I was working in Federated Farmers in the early 1990s when the Resource Management Act was first being debated by the Government and industry – among a general worldwide trend of “going green” and living “sustainably”.
I remember thinking at the time that we were at the start of a new era – an era where environmental sustainability would come to the fore and be the touchstone by which we measured our individual and societal “footprints” on this planet of ours.
Fifteen years on and – in real terms – you would have to say not much has really changed.
For many, the “green tide” expected to flow from the passing of the RMA never really happened, and that first green wave more or less passed us by.
Well, the second green wave is certainly upon us, and this time around it will bring about some serious changes.
Why will it be more pervasive this time around? Climate change issues have started to bite internationally, no better evidenced than by our own icebergs floating past New Zealand’s southern coastline!
Consumers are starting to get the message more seriously and want to make a difference; Government policies are getting sorted – as per the requirement, for example, in the Building Act 2004 that the proposed revisions to the Building Code fully embrace sustainability; and businesses are starting to see the value for them in going green, in terms of being more efficient in what they do, and in terms of meeting consumer interest/demand.
This time around the building industry will not be immune from the second green wave.
Designers and builders will have to get better at knowing what “green building” is all about, and build buildings that are truly green, not just “green washed”.
‘Surfing the wave’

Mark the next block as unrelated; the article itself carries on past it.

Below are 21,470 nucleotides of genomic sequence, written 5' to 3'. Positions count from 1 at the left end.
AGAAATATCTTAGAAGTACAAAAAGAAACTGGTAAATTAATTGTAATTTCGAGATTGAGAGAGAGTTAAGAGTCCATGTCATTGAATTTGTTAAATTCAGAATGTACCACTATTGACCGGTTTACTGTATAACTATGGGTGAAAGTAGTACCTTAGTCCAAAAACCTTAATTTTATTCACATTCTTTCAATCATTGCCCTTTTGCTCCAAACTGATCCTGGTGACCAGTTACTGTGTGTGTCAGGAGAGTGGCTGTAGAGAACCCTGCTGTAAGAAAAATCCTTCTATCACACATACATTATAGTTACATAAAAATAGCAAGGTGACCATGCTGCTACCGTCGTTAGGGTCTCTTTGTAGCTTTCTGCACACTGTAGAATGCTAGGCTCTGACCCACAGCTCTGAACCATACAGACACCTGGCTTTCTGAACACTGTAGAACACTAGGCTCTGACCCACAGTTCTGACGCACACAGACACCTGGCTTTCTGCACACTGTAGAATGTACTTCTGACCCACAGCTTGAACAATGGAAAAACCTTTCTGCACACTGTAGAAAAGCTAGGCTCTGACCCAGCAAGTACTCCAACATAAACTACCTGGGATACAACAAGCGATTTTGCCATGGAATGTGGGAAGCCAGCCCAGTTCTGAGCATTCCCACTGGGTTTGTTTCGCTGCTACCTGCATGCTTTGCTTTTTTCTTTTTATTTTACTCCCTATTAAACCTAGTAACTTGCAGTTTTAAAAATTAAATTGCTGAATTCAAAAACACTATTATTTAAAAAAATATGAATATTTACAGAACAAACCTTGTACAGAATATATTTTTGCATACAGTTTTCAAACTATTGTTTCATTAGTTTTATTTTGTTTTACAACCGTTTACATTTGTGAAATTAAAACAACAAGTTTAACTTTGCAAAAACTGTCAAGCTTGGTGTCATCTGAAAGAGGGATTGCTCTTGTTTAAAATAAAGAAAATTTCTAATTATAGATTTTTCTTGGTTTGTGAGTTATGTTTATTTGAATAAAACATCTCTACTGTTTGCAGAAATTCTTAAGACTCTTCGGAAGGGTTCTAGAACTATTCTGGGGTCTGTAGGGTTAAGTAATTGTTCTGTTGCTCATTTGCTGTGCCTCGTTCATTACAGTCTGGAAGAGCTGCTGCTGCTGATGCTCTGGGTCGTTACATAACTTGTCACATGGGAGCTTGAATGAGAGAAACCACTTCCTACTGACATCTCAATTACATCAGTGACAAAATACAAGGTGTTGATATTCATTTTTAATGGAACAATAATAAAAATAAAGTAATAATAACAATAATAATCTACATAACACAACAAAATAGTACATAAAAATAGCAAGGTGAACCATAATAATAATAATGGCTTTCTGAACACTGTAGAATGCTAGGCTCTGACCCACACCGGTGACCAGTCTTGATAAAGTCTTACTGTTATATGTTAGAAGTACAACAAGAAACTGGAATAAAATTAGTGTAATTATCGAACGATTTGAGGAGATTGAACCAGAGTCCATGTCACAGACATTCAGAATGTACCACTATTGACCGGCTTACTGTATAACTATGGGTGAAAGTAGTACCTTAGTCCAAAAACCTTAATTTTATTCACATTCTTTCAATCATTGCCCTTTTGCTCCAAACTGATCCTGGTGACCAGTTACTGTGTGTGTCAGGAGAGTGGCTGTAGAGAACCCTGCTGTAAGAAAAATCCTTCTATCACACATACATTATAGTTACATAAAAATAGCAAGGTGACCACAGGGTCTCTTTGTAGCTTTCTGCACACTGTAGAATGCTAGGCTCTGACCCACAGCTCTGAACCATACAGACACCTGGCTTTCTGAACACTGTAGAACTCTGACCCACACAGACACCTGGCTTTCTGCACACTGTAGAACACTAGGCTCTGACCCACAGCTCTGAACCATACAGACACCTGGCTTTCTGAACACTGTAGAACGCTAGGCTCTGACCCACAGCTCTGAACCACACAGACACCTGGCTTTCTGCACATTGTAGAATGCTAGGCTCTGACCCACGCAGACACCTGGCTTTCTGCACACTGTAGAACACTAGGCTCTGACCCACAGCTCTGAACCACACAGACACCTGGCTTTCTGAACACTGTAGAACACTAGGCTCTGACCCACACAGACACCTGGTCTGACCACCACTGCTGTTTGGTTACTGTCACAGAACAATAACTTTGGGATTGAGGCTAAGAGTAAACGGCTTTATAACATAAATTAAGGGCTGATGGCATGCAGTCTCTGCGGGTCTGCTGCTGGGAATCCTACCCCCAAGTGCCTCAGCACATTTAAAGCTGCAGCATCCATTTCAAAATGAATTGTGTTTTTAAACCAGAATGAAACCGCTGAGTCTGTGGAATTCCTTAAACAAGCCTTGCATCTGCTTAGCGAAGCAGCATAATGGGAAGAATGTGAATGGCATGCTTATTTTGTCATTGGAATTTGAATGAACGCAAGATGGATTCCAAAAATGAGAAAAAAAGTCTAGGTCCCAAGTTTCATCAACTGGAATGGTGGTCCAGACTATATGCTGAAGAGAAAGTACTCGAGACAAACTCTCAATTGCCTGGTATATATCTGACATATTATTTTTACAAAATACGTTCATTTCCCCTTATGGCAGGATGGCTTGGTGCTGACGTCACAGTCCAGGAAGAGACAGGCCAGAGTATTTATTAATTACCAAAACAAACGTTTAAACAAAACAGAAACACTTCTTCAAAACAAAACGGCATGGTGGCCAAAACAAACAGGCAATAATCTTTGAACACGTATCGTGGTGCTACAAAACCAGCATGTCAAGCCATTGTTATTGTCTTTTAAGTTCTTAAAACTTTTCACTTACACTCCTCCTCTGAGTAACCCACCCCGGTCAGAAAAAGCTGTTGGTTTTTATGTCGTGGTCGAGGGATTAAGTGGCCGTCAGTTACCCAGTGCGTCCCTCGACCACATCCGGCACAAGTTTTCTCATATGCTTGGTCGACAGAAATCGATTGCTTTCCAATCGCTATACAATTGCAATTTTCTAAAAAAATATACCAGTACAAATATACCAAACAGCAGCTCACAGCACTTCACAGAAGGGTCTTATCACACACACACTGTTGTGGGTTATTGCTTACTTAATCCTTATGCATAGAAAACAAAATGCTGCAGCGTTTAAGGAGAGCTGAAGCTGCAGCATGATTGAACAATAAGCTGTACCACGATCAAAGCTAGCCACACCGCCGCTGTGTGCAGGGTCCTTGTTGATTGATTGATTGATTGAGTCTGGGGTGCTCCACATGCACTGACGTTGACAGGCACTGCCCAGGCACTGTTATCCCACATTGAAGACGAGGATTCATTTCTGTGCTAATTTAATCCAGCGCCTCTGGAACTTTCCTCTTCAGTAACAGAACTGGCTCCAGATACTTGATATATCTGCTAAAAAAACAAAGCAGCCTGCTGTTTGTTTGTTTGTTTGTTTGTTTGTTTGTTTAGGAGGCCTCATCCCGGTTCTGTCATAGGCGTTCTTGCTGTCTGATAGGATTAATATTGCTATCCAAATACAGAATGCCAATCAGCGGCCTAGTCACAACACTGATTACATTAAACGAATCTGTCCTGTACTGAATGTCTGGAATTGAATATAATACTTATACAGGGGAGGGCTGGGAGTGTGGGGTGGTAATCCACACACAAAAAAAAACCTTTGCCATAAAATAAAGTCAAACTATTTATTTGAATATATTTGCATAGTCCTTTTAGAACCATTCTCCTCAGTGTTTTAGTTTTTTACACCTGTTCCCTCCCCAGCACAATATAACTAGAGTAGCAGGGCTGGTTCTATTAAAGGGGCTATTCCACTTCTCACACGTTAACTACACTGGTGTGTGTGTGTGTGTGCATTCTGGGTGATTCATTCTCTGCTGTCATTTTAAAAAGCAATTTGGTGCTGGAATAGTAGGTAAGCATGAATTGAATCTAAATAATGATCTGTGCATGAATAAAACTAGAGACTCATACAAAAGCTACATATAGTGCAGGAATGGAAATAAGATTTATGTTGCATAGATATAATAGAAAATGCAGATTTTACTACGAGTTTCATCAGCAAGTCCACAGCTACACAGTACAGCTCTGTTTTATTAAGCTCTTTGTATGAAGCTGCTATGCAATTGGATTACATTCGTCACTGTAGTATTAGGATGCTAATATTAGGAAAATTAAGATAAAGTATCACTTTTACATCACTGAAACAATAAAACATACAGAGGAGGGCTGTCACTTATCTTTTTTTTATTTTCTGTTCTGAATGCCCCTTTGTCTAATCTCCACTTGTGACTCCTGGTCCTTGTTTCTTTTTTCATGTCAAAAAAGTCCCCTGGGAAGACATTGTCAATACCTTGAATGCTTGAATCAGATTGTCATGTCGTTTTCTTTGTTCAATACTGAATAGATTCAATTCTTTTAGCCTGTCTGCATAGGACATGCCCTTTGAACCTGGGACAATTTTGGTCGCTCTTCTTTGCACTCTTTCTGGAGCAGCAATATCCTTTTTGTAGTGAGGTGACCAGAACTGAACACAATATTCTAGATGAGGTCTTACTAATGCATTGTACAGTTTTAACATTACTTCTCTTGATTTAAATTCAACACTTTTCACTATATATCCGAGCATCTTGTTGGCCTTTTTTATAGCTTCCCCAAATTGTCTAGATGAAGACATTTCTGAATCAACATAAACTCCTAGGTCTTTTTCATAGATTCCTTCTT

The Registered Master Builders Federation has seen the criticality of being ahead of this second green wave.
We want to be surfing the wave from the top rather than being caught in the undertow!
To that end we have made a substantial effort to get involved at ground level on a number of key initiatives this past year, including:
the formation of the Green Building Council, and working with the council on its Green Star building rating tool/scheme,
proposals from the Energy Efficiency and Conservation Authority to develop a Home Energy Rating Assessment Scheme,
working with the Department of Building and Housing (DBH) and the Consumers Institute on a “smart build” suite of additions to the ConsumerBuild web site,
participating in some early work led by the New Zealand Business Council for Sustainable Development for the DBH on the changes needed to the Building Code to embrace the new sustainability requirement,
working with Beacon Pathways around its NOW Home programme and how it might be progressed further, and
working with the DBH and the Government on more immediate changes to the Building Code to better achieve energy efficiency outcomes.
I have no doubt the construction industry will see some rapid and concrete changes in the next little while – and we have a role to help our members “surf the (second) green wave!”